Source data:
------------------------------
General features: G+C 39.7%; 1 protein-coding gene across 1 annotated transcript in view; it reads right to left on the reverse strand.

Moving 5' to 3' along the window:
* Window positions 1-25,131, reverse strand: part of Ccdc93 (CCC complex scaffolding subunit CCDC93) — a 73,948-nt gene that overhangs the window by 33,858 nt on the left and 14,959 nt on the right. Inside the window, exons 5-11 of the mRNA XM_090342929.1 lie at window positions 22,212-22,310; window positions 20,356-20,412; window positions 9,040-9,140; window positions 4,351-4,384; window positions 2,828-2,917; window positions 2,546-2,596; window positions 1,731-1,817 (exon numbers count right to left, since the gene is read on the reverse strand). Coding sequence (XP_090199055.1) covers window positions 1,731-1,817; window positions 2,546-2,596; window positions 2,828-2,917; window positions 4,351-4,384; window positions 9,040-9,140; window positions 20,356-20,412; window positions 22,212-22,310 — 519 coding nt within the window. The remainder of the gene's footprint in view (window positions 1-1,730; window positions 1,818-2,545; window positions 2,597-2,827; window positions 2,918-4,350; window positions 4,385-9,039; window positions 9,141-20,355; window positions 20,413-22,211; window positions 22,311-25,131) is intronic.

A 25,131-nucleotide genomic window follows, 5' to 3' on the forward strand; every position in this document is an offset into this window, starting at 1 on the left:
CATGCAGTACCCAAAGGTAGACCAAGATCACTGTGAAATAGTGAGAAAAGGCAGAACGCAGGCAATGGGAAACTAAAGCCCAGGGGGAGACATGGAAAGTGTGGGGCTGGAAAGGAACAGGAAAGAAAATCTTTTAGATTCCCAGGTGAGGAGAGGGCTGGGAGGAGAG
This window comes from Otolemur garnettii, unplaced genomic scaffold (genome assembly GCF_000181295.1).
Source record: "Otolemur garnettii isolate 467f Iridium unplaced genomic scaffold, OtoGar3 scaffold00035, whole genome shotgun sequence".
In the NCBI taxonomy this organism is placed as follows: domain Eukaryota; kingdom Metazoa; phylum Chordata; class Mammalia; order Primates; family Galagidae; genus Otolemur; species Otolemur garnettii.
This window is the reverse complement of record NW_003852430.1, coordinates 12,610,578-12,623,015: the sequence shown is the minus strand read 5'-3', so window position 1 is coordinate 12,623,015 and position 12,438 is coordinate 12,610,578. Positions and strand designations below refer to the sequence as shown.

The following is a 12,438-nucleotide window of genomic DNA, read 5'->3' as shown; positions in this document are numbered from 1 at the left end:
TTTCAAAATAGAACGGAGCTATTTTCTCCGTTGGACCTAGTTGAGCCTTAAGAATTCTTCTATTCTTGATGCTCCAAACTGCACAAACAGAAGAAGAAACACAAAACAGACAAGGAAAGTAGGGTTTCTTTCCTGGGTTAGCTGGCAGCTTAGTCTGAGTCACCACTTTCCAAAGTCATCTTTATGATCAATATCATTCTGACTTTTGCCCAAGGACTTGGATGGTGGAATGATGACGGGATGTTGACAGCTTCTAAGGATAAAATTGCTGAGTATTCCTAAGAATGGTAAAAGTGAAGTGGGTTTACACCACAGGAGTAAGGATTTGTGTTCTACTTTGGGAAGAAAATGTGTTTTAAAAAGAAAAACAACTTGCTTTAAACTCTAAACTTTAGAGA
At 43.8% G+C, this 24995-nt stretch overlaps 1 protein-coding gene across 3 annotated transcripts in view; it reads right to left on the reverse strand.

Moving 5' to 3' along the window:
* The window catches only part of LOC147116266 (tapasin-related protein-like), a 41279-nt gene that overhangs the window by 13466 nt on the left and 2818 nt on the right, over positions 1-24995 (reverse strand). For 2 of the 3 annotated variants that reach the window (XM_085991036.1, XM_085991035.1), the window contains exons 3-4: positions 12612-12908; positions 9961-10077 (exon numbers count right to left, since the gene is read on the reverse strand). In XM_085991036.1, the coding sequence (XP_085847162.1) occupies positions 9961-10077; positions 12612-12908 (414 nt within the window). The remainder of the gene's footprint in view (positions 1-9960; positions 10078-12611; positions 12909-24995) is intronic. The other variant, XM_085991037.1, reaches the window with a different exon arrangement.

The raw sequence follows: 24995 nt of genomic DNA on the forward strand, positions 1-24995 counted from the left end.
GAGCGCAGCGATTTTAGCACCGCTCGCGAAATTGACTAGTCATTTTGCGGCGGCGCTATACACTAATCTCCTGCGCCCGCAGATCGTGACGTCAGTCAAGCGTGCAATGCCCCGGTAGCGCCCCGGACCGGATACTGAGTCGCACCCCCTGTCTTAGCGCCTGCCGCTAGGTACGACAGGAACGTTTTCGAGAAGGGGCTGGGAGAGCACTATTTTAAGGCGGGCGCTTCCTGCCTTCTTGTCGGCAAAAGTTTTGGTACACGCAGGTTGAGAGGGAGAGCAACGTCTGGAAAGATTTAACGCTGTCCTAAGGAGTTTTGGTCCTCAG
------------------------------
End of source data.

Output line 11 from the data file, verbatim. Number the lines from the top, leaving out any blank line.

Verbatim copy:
TTTCAAAATAGAACGGAGCTATTTTCTCCGTTGGACCTAGTTGAGCCTTAAGAATTCTTCTATTCTTGATGCTCCAAACTGCACAAACAGAAGAAGAAACACAAAACAGACAAGGAAAGTAGGGTTTCTTTCCTGGGTTAGCTGGCAGCTTAGTCTGAGTCACCACTTTCCAAAGTCATCTTTATGATCAATATCATTCTGACTTTTGCCCAAGGACTTGGATGGTGGAATGATGACGGGATGTTGACAGCTTCTAAGGATAAAATTGCTGAGTATTCCTAAGAATGGTAAAAGTGAAGTGGGTTTACACCACAGGAGTAAGGATTTGTGTTCTACTTTGGGAAGAAAATGTGTTTTAAAAAGAAAAACAACTTGCTTTAAACTCTAAACTTTAGAGA